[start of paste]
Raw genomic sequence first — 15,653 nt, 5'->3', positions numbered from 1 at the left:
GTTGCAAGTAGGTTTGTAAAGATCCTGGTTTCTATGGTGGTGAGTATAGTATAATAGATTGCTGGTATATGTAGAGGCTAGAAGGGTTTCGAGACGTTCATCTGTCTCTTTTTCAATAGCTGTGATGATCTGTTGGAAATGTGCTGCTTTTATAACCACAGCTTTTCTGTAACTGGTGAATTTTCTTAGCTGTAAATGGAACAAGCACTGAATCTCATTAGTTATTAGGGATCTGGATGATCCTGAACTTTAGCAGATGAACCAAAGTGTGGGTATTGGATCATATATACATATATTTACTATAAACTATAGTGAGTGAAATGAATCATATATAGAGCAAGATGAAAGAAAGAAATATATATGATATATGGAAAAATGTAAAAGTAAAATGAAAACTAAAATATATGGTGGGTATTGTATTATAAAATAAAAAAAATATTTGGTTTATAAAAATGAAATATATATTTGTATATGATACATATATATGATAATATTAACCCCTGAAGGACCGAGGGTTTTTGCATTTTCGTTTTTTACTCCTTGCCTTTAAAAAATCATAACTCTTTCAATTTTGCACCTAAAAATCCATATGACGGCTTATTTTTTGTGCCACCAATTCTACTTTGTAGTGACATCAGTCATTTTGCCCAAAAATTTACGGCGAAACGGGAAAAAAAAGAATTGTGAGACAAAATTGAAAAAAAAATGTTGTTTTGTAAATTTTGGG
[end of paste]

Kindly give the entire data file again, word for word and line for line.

Raw genomic sequence first — 15,653 nt, 5'->3', positions numbered from 1 at the left:
GTTGCAAGTAGGTTTGTAAAGATCCTGGTTTCTATGGTGGTGAGTATAGTATAATAGATTGCTGGTATATGTAGAGGCTAGAAGGGTTTCGAGACGTTCATCTGTCTCTTTTTCAATAGCTGTGATGATCTGTTGGAAATGTGCTGCTTTTATAACCACAGCTTTTCTGTAACTGGTGAATTTTCTTAGCTGTAAATGGAACAAGCACTGAATCTCATTAGTTATTAGGGATCTGGATGATCCTGAACTTTAGCAGATGAACCAAAGTGTGGGTATTGGATCATATATACATATATTTACTATAAACTATAGTGAGTGAAATGAATCATATATAGAGCAAGATGAAAGAAAGAAATATATATGATATATGGAAAAATGTAAAAGTAAAATGAAAACTAAAATATATGGTGGGTATTGTATTATAAAATAAAAAAAATATTTGGTTTATAAAAATGAAATATATATTTGTATATGATACATATATATGATAATATTAACCCCTGAAGGACCGAGGGTTTTTGCATTTTCGTTTTTTACTCCTTGCCTTTAAAAAATCATAACTCTTTCAATTTTGCACCTAAAAATCCATATGACGGCTTATTTTTTGTGCCACCAATTCTACTTTGTAGTGACATCAGTCATTTTGCCCAAAAATTTACGGCGAAACGGGAAAAAAAAGAATTGTGAGACAAAATTGAAAAAAAAATGTTGTTTTGTAAATTTTGGG